Tuesday, October 7, 2008

Senior Seminar Daily Submission 7

Ben Currin
Senior Seminar: Gospel of John
Dr. Dwaine Greene
Nov. 07, 2002

Jesus Prays
(John 17:1-26)

“Information and Insights:”
Jesus’ prayer at the beginning of John 17 is the final scene of His farewell to the disciples (O’Day, 787).
Several words in Jesus’ prayer are cross referenced in other verses of scripture as The New Treasury of Scripture Knowledge shows in these examples: (Example) 1. and lifted. ƒ144A12, Ge +22:13. Jn 11:41. Ps 121:1, 2. 123:1. Is 38:14. Mt +14:19. Lk *18:13. Father. ver. 5, 11, 21, 24, 25. Jn +3:35. Lk +22:42. the hour. ƒ171T6, Jn +4:23. Jn 2:4. 7:6, 30. 8:20. 12:+23, 27, 28. *13:1. 16:32. Ec 3:1. Mk 14:41. Lk 22:14, 53. Ga 4:4. glorify. T#1508. ver. 4, 5. Jn +7:39. 11:4. *12:27, 28. *13:31, 32. Is *55:5. Lk 22:43. Ac 3:13. Ph m2:9-11. 1 P 1:21. thy Son. Jn +5:17. Mt 27:51-54. Ro *1:4. glorify thee. ver. 4. (Example) 2. As. Jn 3:35. 5:21-29. Ps 2:6-12. 110:1. Da +*7:14. Mt +*11:27. +*28:18. Ac +*10:36. Ro *14:9. 1 Co +*15:25-27. Ep 1:20-23. Ph 2:10. He *1:2. *2:8, 9. 1 P 3:22. over. ƒ181E, Ge +3:24. all flesh. Je *32:27. Lk +3:6. give. ver. 6, 9, 24. Jn *4:14. 6:27, 54-57. m10:28. *11:25, 26. 18:9. Ro m6:23. Col *3:3, 4. 1 Ti 1:16. 1 J 1:2. 2:25. 5:20. Ju 21. eternal. Gr. aionios, Mt 18:8. life. Jn m3:14-16. Mt 19:16. as many. ver. 6, 9, 12, 24. Jn *6:37, 39. 10:29. He *2:13. # (Smith, John 17:1-26---see footnote for further information).

Not only those Jesus’ cross reference other verses of scripture, but echoes the theological themes throughout Jesus’ ministry as well (O’Day, 787).

Kysar states of John 17:22-24 that John’s view of eschatology shows that the community of the church is the locus of the manifestation of God (Kysar, 115).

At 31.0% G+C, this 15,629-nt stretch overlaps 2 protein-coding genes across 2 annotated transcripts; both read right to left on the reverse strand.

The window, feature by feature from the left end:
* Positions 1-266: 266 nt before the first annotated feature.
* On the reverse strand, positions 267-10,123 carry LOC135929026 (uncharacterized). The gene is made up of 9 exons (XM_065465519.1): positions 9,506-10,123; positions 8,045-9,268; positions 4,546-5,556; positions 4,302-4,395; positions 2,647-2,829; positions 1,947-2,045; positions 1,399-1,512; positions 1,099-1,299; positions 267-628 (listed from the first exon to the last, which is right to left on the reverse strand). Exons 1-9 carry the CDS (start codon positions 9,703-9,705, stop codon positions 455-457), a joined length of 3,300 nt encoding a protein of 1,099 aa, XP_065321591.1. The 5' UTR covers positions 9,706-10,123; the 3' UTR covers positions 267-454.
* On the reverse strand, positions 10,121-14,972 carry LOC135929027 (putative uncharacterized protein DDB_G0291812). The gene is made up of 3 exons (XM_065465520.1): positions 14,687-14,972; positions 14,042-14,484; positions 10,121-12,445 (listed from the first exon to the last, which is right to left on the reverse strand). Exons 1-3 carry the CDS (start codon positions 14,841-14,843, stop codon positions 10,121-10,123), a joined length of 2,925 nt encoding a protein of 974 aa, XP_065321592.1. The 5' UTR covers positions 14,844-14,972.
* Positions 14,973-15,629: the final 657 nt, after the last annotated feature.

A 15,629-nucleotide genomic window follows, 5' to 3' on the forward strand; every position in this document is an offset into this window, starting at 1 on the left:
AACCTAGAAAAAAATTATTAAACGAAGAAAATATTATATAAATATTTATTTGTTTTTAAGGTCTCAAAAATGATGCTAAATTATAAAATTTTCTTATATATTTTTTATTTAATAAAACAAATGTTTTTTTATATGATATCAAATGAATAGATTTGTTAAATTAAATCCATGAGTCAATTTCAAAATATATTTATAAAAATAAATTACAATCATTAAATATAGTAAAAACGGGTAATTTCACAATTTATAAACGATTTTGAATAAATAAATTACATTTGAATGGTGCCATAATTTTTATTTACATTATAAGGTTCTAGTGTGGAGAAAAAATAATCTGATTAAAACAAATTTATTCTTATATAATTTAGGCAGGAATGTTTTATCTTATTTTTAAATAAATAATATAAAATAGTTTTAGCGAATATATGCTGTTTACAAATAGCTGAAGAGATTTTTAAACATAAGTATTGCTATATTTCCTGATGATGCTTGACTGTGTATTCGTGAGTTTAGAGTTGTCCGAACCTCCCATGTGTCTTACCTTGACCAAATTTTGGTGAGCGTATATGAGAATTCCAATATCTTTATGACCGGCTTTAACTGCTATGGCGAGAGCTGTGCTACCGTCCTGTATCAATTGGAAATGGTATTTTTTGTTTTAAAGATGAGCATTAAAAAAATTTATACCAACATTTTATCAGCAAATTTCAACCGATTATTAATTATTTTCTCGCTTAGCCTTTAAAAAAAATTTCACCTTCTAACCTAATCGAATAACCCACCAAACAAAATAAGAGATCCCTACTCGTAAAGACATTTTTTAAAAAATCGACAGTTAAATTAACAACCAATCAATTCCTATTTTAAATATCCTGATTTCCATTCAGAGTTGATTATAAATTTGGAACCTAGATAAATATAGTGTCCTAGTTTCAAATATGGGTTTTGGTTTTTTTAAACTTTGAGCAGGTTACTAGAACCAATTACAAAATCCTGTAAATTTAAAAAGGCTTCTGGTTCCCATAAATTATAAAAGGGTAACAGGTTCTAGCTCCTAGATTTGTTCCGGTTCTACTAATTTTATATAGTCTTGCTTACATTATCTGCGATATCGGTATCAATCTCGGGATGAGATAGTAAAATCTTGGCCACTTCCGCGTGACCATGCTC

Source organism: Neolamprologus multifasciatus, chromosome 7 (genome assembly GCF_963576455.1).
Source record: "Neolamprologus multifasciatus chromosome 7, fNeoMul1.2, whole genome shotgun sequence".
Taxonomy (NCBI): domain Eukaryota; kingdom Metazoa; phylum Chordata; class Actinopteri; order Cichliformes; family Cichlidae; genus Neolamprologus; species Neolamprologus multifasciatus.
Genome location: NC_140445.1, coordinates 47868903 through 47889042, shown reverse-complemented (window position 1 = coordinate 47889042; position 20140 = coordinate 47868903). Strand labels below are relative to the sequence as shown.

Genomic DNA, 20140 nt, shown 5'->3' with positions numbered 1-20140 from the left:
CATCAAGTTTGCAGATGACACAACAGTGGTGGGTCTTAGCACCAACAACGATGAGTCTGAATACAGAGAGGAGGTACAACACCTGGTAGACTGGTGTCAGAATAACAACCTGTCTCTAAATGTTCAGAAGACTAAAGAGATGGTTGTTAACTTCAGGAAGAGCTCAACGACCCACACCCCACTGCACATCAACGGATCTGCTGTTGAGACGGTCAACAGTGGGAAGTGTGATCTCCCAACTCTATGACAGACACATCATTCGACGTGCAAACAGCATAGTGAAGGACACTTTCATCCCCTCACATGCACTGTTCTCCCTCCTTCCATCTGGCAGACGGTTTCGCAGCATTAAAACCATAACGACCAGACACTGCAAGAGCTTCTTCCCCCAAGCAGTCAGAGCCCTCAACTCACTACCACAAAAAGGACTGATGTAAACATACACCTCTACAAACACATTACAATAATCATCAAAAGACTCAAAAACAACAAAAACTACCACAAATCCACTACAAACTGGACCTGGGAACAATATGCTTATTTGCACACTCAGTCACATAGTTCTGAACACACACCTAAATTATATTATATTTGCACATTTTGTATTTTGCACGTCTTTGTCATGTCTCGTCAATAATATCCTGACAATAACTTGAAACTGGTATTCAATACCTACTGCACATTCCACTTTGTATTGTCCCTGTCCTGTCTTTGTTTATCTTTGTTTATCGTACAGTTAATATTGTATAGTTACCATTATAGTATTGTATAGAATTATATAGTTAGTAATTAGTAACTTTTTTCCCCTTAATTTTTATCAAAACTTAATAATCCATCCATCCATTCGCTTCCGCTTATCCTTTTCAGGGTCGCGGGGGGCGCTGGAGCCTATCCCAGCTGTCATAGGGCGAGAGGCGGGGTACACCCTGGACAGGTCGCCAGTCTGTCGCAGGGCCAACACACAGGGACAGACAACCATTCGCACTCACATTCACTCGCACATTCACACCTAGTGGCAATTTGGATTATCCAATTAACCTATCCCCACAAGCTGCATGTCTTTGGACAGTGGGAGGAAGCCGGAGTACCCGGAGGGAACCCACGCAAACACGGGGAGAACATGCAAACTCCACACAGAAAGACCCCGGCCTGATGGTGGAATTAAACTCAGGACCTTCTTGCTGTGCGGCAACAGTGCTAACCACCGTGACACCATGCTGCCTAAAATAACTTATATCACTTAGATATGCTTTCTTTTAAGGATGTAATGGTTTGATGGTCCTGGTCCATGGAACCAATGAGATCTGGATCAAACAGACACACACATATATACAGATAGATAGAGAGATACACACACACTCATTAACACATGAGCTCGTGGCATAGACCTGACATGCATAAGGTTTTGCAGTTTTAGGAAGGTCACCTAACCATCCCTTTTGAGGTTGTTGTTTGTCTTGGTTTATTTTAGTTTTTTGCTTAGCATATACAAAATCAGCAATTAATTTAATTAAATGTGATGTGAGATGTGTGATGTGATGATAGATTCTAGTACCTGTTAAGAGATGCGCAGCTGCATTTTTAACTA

D. Moody Smith, Jr. shows that the main component of Jesus’ farewell discourse to the disciples was to be courageous (Smith, Jr., 308).

In the Thru The Bible Commentary, it is stated that John 17:5 ends Jesus’ prayer for Himself and John 17:6 begins Jesus’ prayer for the disciples as shown here: JESUS
#- Jerome H. Smith, editor, The new treasury of scripture knowledge [computer file], electronic edition of the revised edition of The treasury of scripture knowledge, Logos Library System, (Nashville: Thomas Nelson) 1997, c1992 by Jerome H. Smith.

PRAYS FOR DISCIPLES---I have manifested thy name unto the men which thou gavest me out of the world: thine they were, and thou gavest them me; and they have kept thy word [John 17:6]. ---Notice this: “to as many as thou hast given him” (v. 2): “unto the men which thou gavest me … and thou gavest them me” (v. 6); “for them which thou hast given me” (v. 9); “whom thou hast given me” (v. 11); and “those that thou gavest me” (v. 12). We are back to the great doctrine of election. Jesus talked to the Father about it. It was a private conversation, but He wanted the disciples to hear it and to know about it. I don’t know as much about election as maybe I should know. I’ve read Hodge, Calvin, Thornwall, Shedd, and Strong on the subject, and they don’t seem to know much more about it. The reason we know so little about election is because it is God’s side, and there are a lot of things that God knows that we don’t know. It is a wonderful thing to be able to listen to this prayer and to know that Jesus is at God’s right hand talking to the Father about us. The Lord Jesus has talked to the Father about you today, if you are one of His. There is a mystical relationship between the Lord Jesus and His own. They belong to the Father and were given to Jesus Christ. I can’t fathom its meaning. What a wonderful relationship!# (McGee, John 17:6---see footnote for further details).
On page 312, D. Moody Smith, Jr. states that Jesus prays specifically for His disciples, whom belong to God and that Jesus prays explicitly not for the world though the world was created by God and understandably belongs to God just as well, but Jesus’ disciples are special, in the fact that they are the chosen ones whom Jesus chose to be His followers (Smith, Jr., 312).